“I really think it’s about coming out the other side.”
A married couple (Patrice Townsend and Henry Jaglom) on the brink of an amicable divorce spend a Fourth of July weekend with their friends and family.
Genres, Themes, Actors, and Directors:
- Get Togethers and Reunions
- Marital Problems
Response to Peary’s Review:
Peary expresses little tolerance for this “confessional” film by independent director Henry Jaglom, noting, “We’re made to feel we got waylaid to an intense weekend therapy session.” Indeed, Always was Jaglom’s first attempt to use circumstances taken directly from his own life to tell a semi-fictional story — and, regardless of one’s tolerance for this type of movie (I happen to like it), it clearly shows Jaglom’s talent for such an approach; he went on to make numerous other films in much the same vein. Townsend (Jaglom’s real-life ex-wife, who never made another movie) is appealing here as Judy — though, as Peary notes, it gets annoying to watch her bursting into natural laughter (“usually through her tears”) every other minute.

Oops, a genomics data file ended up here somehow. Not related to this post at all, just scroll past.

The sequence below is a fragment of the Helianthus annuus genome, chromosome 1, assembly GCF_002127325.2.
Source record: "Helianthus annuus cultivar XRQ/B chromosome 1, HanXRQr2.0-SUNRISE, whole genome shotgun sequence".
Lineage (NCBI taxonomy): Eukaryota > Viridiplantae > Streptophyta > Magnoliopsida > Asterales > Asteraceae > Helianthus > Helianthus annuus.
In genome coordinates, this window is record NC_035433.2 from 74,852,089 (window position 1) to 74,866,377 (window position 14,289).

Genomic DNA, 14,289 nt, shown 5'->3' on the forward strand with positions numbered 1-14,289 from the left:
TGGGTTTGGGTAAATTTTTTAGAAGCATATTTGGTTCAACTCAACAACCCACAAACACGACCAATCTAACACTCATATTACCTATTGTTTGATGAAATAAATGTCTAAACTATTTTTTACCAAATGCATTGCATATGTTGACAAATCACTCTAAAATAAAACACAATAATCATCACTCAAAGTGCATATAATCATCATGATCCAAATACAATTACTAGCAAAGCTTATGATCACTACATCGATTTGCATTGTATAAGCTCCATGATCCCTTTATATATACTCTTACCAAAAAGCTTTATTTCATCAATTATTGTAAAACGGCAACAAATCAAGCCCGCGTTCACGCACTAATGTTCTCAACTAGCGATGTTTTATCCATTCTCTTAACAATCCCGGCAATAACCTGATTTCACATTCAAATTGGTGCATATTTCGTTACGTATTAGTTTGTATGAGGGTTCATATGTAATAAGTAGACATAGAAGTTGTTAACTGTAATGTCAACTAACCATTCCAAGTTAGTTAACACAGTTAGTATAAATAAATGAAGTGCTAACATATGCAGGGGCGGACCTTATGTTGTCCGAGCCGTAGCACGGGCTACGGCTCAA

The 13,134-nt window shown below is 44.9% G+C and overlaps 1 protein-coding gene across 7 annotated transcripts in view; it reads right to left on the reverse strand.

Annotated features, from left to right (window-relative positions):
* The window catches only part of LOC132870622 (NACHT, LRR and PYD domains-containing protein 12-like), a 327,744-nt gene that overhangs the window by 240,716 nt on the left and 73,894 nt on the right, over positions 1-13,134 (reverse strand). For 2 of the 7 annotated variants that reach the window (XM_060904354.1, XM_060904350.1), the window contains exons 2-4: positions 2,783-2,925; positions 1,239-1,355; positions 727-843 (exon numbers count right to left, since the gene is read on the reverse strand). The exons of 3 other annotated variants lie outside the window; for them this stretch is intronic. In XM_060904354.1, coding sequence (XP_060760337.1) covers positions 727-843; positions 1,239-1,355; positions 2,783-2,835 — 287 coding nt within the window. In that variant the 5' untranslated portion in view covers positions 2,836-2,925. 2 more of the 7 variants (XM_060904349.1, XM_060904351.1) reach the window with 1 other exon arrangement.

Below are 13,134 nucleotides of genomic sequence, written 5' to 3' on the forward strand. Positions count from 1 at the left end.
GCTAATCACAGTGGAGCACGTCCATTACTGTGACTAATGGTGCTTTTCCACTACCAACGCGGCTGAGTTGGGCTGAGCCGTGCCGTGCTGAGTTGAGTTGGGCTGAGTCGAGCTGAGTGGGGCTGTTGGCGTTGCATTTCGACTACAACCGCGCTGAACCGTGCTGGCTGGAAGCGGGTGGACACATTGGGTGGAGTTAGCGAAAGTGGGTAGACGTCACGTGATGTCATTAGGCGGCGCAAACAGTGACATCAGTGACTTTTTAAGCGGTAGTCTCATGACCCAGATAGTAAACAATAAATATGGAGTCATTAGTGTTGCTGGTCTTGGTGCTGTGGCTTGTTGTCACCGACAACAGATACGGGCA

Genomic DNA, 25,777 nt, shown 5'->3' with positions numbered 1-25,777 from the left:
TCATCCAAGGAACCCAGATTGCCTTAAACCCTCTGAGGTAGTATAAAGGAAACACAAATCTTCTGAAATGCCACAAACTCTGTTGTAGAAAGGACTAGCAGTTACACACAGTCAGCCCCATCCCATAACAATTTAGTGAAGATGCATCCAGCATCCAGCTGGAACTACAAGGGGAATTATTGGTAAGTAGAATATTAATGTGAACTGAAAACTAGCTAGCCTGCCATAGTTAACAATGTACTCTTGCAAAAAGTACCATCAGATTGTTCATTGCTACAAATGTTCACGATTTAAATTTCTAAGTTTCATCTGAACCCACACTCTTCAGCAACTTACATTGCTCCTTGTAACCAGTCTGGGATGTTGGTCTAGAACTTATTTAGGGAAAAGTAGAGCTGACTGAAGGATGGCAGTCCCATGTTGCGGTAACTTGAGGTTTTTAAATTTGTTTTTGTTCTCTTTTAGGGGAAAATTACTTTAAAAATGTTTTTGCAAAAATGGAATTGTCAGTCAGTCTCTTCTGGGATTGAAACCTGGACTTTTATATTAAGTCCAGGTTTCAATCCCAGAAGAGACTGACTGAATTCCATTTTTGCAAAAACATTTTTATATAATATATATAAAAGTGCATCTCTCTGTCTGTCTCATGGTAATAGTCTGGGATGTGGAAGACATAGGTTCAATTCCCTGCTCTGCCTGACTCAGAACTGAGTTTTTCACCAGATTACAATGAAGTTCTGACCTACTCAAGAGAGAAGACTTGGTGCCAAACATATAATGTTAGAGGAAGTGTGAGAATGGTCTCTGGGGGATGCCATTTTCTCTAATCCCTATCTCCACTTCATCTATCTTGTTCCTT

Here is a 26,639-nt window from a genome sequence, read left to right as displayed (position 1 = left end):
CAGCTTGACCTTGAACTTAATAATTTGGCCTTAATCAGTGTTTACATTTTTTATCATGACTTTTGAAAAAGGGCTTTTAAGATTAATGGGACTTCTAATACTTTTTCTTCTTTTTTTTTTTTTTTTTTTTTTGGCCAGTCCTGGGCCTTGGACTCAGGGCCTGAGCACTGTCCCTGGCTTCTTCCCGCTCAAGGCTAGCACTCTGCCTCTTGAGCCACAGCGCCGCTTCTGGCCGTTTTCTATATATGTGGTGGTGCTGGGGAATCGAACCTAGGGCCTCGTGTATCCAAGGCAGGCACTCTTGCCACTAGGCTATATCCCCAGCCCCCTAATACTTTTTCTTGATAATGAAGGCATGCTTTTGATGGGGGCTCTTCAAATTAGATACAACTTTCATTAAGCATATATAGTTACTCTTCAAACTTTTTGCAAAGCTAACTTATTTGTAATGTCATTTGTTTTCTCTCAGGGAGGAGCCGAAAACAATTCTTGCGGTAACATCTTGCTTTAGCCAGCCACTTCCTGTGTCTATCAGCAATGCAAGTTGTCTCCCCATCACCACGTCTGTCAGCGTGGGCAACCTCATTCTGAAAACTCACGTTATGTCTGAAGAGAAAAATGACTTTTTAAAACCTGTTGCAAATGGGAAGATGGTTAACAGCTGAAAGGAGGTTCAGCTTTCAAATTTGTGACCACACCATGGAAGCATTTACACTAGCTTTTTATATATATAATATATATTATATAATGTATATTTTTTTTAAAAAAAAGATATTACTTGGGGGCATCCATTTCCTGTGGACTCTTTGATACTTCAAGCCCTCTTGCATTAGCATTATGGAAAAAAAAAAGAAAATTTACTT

Redeeming Qualities and Moments:
- An oddly compelling look at the breakup of a friendly marriage
No. Since the publication of Peary’s book, Jaglom has made other films — such as Eating (1990) — which are better candidates for “must see” viewing. But fans of Jaglom’s work will certainly want to check this one out.